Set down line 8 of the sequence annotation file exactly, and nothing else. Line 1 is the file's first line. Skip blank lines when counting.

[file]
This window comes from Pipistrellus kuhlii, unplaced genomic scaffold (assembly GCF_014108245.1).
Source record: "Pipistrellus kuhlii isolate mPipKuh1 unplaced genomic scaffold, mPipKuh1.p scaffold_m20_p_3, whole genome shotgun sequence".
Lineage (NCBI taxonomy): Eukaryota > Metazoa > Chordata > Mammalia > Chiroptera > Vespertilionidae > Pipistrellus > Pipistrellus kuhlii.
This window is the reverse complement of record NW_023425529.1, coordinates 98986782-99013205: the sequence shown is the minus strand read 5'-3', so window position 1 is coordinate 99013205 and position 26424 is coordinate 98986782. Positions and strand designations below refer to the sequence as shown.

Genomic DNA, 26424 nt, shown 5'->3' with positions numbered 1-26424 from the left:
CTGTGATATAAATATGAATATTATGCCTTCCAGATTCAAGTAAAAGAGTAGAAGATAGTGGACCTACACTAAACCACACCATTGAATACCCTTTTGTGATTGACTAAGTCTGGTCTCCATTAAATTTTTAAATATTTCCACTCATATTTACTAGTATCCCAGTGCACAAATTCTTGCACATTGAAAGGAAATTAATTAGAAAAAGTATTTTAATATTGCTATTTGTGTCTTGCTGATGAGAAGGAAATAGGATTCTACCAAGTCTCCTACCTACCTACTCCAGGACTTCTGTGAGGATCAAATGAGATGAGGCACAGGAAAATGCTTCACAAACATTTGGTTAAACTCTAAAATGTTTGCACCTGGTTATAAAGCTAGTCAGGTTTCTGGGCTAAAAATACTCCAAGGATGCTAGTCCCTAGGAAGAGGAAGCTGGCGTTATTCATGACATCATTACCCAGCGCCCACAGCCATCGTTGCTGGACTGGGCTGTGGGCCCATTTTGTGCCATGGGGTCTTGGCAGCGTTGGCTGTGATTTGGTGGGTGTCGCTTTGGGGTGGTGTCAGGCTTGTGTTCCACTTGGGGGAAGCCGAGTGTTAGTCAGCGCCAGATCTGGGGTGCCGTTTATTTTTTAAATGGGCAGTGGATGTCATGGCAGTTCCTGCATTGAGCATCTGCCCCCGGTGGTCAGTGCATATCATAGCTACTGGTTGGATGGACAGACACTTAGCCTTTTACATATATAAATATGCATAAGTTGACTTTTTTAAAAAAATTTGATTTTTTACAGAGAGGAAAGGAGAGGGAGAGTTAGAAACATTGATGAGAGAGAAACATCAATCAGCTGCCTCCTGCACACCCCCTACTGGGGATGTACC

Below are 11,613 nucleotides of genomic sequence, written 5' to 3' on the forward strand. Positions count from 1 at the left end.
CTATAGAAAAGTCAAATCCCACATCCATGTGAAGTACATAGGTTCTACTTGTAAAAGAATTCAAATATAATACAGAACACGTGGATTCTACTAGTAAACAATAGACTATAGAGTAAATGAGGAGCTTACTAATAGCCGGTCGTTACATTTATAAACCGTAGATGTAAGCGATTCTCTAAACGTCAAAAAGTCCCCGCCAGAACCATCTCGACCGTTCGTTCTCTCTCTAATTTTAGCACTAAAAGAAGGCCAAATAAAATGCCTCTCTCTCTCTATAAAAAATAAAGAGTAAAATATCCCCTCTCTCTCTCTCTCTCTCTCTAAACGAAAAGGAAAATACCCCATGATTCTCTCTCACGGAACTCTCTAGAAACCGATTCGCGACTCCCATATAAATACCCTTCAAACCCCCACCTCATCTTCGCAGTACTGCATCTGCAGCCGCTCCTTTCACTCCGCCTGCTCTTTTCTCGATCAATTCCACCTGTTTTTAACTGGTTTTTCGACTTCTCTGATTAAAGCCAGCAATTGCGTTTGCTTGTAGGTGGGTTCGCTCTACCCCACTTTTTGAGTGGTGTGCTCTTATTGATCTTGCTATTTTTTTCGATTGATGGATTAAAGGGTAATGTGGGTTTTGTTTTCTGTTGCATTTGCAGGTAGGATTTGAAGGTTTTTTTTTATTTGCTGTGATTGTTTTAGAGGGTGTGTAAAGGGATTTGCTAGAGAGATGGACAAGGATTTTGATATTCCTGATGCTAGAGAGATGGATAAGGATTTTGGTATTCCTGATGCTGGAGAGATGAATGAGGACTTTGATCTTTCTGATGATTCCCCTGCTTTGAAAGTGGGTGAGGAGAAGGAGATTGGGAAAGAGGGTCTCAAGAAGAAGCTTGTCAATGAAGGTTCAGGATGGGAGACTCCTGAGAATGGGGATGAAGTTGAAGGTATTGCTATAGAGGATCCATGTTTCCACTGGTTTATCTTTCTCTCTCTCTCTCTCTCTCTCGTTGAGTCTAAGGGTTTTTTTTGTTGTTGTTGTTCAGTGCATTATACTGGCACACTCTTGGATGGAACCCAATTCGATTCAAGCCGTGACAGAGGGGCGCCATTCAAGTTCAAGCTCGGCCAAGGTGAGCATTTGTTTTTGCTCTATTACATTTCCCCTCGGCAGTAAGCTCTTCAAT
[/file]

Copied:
CTATAGAAAAGTCAAATCCCACATCCATGTGAAGTACATAGGTTCTACTTGTAAAAGAATTCAAATATAATACAGAACACGTGGATTCTACTAGTAAACAATAGACTATAGAGTAAATGAGGAGCTTACTAATAGCCGGTCGTTACATTTATAAACCGTAGATGTAAGCGATTCTCTAAACGTCAAAAAGTCCCCGCCAGAACCATCTCGACCGTTCGTTCTCTCTCTAATTTTAGCACTAAAAGAAGGCCAAATAAAATGCCTCTCTCTCTCTATAAAAAATAAAGAGTAAAATATCCCCTCTCTCTCTCTCTCTCTCTCTAAACGAAAAGGAAAATACCCCATGATTCTCTCTCACGGAACTCTCTAGAAACCGATTCGCGACTCCCATATAAATACCCTTCAAACCCCCACCTCATCTTCGCAGTACTGCATCTGCAGCCGCTCCTTTCACTCCGCCTGCTCTTTTCTCGATCAATTCCACCTGTTTTTAACTGGTTTTTCGACTTCTCTGATTAAAGCCAGCAATTGCGTTTGCTTGTAGGTGGGTTCGCTCTACCCCACTTTTTGAGTGGTGTGCTCTTATTGATCTTGCTATTTTTTTCGATTGATGGATTAAAGGGTAATGTGGGTTTTGTTTTCTGTTGCATTTGCAGGTAGGATTTGAAGGTTTTTTTTTATTTGCTGTGATTGTTTTAGAGGGTGTGTAAAGGGATTTGCTAGAGAGATGGACAAGGATTTTGATATTCCTGATGCTAGAGAGATGGATAAGGATTTTGGTATTCCTGATGCTGGAGAGATGAATGAGGACTTTGATCTTTCTGATGATTCCCCTGCTTTGAAAGTGGGTGAGGAGAAGGAGATTGGGAAAGAGGGTCTCAAGAAGAAGCTTGTCAATGAAGGTTCAGGATGGGAGACTCCTGAGAATGGGGATGAAGTTGAAGGTATTGCTATAGAGGATCCATGTTTCCACTGGTTTATCTTTCTCTCTCTCTCTCTCTCTCTCGTTGAGTCTAAGGGTTTTTTTTGTTGTTGTTGTTCAGTGCATTATACTGGCACACTCTTGGATGGAACCCAATTCGATTCAAGCCGTGACAGAGGGGCGCCATTCAAGTTCAAGCTCGGCCAAGGTGAGCATTTGTTTTTGCTCTATTACATTTCCCCTCGGCAGTAAGCTCTTCAAT